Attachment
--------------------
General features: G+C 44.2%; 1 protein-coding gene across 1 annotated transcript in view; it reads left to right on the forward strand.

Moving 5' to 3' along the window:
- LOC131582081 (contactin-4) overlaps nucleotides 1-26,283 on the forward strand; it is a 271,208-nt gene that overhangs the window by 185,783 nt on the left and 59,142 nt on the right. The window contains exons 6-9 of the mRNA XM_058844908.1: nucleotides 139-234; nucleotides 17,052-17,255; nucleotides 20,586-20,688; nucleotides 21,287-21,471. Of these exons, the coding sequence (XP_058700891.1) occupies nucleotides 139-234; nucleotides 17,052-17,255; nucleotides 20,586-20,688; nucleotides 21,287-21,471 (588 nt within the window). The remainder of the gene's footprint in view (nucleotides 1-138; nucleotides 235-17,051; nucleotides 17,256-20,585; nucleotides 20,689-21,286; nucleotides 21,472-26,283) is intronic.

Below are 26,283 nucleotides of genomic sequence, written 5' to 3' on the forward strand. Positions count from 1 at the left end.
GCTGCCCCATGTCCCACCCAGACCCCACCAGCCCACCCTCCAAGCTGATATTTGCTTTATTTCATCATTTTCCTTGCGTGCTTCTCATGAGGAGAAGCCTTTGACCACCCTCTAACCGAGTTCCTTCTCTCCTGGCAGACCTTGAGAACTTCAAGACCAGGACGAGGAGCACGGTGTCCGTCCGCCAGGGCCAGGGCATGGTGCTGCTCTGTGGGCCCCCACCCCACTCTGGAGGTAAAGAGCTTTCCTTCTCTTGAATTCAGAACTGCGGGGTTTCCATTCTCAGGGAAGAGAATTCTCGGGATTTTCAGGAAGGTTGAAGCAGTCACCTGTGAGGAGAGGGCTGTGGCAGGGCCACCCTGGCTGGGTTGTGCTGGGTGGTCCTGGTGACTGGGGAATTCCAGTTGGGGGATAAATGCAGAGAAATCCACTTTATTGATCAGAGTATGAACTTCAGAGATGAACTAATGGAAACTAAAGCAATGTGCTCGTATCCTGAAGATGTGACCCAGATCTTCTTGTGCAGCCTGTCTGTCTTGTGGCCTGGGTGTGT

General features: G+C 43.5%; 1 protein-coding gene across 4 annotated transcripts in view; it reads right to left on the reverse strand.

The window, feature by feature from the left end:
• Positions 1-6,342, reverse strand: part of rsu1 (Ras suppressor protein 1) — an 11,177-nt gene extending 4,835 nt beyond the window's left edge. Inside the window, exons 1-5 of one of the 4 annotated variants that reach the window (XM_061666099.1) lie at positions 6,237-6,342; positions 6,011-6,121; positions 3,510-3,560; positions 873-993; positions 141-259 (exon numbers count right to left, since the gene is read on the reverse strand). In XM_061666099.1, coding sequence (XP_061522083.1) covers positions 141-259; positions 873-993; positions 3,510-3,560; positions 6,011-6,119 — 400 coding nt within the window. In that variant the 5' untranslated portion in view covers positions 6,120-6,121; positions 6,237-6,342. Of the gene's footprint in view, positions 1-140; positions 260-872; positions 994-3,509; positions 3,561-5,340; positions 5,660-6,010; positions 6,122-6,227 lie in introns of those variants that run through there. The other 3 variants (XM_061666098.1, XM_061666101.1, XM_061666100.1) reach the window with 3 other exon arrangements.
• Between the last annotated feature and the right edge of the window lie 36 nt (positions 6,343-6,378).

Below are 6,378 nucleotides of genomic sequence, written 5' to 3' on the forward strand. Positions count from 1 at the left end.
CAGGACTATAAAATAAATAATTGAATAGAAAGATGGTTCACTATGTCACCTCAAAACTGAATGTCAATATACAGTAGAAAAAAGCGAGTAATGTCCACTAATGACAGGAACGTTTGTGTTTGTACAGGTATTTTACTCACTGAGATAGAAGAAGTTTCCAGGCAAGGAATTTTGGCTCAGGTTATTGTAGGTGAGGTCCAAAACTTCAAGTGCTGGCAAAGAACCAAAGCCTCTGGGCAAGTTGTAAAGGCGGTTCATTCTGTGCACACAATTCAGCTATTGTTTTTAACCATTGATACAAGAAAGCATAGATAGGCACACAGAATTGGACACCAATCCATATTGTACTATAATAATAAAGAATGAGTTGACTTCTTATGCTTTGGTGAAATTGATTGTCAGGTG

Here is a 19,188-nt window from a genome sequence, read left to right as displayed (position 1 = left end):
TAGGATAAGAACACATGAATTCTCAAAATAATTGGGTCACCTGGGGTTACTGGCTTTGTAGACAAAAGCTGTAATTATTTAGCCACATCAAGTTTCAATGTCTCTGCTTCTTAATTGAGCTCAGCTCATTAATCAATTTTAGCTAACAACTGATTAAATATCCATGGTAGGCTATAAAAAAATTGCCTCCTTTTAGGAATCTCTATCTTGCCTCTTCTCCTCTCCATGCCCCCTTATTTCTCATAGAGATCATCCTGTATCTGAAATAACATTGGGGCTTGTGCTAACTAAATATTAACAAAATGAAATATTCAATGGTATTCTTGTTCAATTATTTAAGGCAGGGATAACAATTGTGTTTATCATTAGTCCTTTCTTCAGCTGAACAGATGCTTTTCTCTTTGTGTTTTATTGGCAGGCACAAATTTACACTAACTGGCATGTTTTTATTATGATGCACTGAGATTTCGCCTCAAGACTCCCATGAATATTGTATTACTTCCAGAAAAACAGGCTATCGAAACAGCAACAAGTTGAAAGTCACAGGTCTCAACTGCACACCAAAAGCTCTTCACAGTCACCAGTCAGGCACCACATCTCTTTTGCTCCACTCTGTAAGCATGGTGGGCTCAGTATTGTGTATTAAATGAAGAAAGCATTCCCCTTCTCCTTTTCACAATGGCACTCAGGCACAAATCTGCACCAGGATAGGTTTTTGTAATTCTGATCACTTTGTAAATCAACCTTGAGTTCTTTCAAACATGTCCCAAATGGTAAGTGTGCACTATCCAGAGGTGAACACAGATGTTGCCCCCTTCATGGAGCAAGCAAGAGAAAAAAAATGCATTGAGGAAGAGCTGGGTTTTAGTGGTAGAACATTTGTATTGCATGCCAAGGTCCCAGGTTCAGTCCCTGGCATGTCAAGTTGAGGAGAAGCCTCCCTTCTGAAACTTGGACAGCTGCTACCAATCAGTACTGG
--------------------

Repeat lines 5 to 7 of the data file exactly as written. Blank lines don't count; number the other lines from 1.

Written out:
GCTGCCCCATGTCCCACCCAGACCCCACCAGCCCACCCTCCAAGCTGATATTTGCTTTATTTCATCATTTTCCTTGCGTGCTTCTCATGAGGAGAAGCCTTTGACCACCCTCTAACCGAGTTCCTTCTCTCCTGGCAGACCTTGAGAACTTCAAGACCAGGACGAGGAGCACGGTGTCCGTCCGCCAGGGCCAGGGCATGGTGCTGCTCTGTGGGCCCCCACCCCACTCTGGAGGTAAAGAGCTTTCCTTCTCTTGAATTCAGAACTGCGGGGTTTCCATTCTCAGGGAAGAGAATTCTCGGGATTTTCAGGAAGGTTGAAGCAGTCACCTGTGAGGAGAGGGCTGTGGCAGGGCCACCCTGGCTGGGTTGTGCTGGGTGGTCCTGGTGACTGGGGAATTCCAGTTGGGGGATAAATGCAGAGAAATCCACTTTATTGATCAGAGTATGAACTTCAGAGATGAACTAATGGAAACTAAAGCAATGTGCTCGTATCCTGAAGATGTGACCCAGATCTTCTTGTGCAGCCTGTCTGTCTTGTGGCCTGGGTGTGT

General features: G+C 43.5%; 1 protein-coding gene across 4 annotated transcripts in view; it reads right to left on the reverse strand.

The window, feature by feature from the left end: